Charcoal is not only for your summer barbecue cookout anymore. It has become increasingly popular as a dental health care trend among beauty influencers who swear by its teeth whitening effects. In fact, this method has been used throughout history, including the ancient Romans who also used charcoal to brush their teeth.
However, modern day professional dentists like us at Hamptons Dental in NW Calgary have been looking into whether or not charcoal products like toothpaste are actually effective for teeth whitening.
So, what is charcoal toothpaste exactly, and are there really any benefits to the product?
What is activated charcoal?
These toothpaste products use activated charcoal, or charcoal that has been heated with a gas. Heating the charcoal allows it to become more porous, which gives it a magnetic quality that is used to attract toxic chemicals. Activated charcoal is commonly used to help patients with poisoning because of this.
In theory, the activated charcoal should be able to trap all the toxic elements within your teeth and pull them out when you rinse your mouth after brushing, thus making your teeth whiter. We say “in theory” because after many studies conducted by dentists all over the world, it is not exactly proven whether this toothpaste is actually more effective than the average kind.
Is it effective?
Many of the people who claim that these pastes have whitened their teeth are going off of purely anecdotal evidence, rather than supported evidence by professionals who have conducted scientific studies. In fact, there are no studies that particularly support the claim that charcoal is effective in whitening the teeth.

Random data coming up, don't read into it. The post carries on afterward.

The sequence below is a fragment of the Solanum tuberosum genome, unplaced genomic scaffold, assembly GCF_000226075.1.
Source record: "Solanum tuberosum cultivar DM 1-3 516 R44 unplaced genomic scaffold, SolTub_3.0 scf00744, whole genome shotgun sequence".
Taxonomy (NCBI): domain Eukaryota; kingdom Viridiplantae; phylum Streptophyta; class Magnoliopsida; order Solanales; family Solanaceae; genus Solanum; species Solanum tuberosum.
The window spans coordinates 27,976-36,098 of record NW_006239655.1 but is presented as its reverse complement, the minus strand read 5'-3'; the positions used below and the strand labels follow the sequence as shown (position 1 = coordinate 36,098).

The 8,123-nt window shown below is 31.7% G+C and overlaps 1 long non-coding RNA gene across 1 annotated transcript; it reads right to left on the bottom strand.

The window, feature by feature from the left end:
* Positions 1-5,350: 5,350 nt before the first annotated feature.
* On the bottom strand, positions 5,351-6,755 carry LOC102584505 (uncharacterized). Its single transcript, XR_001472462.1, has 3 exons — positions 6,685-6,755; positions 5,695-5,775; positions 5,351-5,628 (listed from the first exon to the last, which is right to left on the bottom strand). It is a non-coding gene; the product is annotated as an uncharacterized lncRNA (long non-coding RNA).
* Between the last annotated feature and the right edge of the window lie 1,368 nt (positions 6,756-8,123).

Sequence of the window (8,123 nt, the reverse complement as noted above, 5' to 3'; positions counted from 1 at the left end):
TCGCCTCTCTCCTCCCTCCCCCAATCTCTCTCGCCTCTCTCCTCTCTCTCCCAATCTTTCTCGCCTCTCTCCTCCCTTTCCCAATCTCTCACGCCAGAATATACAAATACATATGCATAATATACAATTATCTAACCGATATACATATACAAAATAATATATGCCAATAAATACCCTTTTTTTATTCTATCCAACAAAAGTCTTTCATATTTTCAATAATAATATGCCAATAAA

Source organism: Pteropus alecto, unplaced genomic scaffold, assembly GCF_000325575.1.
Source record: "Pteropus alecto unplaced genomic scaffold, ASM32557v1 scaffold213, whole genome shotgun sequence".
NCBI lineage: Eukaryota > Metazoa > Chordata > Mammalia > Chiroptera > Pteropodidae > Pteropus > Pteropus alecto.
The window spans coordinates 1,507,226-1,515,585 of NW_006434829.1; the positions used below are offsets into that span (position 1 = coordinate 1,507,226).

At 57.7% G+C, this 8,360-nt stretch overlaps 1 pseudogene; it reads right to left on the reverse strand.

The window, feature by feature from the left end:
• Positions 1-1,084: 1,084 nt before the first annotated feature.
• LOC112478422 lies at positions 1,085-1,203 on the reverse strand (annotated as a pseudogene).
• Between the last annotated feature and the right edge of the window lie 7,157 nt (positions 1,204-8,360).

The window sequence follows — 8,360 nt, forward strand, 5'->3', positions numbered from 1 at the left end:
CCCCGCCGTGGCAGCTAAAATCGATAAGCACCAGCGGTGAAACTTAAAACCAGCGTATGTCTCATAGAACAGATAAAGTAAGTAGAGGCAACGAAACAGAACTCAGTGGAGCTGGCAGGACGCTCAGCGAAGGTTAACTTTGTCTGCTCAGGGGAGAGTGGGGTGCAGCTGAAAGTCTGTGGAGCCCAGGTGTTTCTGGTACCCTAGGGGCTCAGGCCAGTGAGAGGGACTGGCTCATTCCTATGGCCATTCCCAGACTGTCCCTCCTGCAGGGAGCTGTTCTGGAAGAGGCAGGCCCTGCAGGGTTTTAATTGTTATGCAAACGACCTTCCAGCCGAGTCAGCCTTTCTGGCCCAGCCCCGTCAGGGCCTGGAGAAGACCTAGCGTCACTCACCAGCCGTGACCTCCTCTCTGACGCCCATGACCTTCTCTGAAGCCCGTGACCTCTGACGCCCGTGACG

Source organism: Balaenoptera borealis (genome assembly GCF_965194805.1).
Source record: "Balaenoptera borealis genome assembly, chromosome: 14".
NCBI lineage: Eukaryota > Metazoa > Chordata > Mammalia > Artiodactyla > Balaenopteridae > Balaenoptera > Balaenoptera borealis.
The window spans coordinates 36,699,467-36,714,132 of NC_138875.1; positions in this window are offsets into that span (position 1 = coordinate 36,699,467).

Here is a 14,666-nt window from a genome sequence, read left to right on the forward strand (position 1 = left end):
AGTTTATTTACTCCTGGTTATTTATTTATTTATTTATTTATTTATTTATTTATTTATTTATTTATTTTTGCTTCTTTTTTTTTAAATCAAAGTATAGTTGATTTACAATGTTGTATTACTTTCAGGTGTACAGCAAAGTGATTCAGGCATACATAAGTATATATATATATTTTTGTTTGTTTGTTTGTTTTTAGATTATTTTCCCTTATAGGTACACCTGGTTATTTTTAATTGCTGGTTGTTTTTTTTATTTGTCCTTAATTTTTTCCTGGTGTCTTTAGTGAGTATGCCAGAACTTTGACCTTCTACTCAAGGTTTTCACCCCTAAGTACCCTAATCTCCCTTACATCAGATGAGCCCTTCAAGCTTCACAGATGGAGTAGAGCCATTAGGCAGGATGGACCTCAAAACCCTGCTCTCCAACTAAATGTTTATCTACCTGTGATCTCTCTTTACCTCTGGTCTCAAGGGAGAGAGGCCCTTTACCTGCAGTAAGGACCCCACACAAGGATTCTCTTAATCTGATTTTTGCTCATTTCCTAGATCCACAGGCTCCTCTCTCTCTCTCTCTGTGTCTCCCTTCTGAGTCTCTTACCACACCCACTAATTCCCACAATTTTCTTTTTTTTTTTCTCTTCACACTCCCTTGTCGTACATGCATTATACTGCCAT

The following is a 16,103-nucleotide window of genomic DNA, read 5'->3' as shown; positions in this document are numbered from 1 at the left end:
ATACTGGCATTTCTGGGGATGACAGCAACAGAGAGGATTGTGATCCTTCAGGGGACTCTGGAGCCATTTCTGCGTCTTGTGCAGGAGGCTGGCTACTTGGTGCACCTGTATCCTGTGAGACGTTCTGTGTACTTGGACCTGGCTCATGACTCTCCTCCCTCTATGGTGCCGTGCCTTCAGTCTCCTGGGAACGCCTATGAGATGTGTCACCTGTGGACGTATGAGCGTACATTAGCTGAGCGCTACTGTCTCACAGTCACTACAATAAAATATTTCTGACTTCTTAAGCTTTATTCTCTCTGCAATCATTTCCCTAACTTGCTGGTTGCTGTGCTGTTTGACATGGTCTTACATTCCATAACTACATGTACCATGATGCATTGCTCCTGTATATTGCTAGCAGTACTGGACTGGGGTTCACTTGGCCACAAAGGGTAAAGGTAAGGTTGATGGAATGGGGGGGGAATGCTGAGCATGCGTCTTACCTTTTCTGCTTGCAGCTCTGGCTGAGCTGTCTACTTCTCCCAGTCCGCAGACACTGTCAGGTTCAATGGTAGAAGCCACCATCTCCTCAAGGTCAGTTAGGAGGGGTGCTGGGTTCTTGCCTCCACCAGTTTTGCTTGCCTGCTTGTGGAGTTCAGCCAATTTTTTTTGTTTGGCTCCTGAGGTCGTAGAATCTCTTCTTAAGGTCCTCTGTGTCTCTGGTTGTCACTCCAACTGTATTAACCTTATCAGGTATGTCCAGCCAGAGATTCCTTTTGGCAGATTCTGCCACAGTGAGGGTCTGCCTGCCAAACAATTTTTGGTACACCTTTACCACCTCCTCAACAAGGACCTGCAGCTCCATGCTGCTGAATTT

Charcoal can’t help with deeper stains on the teeth, such as stains caused by smoking. Some dentists acknowledge that it can help buff out surface-level stains, but the bottom line is that brushing your teeth with this substance can have many risks that can really hurt your teeth rather than help them.
What are the risks of charcoal toothpaste products?
First off, the abrasiveness of the charcoal is enough to worry professional dentists.
If you use charcoal toothpaste, it does have a softer consistency like that of baking soda. However, it is still more abrasive than the average toothpaste.
The abrasiveness of the toothpaste can actually wear down the enamel on the teeth, and tooth enamel can’t simply be grown back. If used enough, the product can wear the teeth down to your dentin, undoing the possible whitening effects of the charcoal by making your teeth appear yellow.
There is also the risk of wearing down porcelain crowns or veneers on the teeth with too much use. Because of this, you should only use these products about once or twice a month, if at all.
In addition, most of these products do not contain fluoride, the element which protects your teeth against decay. This means that you can’t use charcoal toothpaste as a substitute for fluoride toothpaste. At best, you should only use these products as a supplement to your usual dental hygiene routine.
If you do decide to use these products for yourself, be advised that they are not recommended for daily use.
No dental hygiene routine can come close to simply brushing twice a day with fluoride toothpaste and flossing at least once a day. Regular toothpaste is regulated by many different agencies around the world and is actually proven to help fight against gum disease and tooth decay.
After all, just because the ancient Romans and popular celebrities on the internet are using charcoal toothpaste products, does not mean that these methods are scientifically proven to be effective.
If you still have questions about what toothpaste is best to use, you should discuss options with your dentists. They’ll be happy to help you find a recommended product to achieve your whitest smile.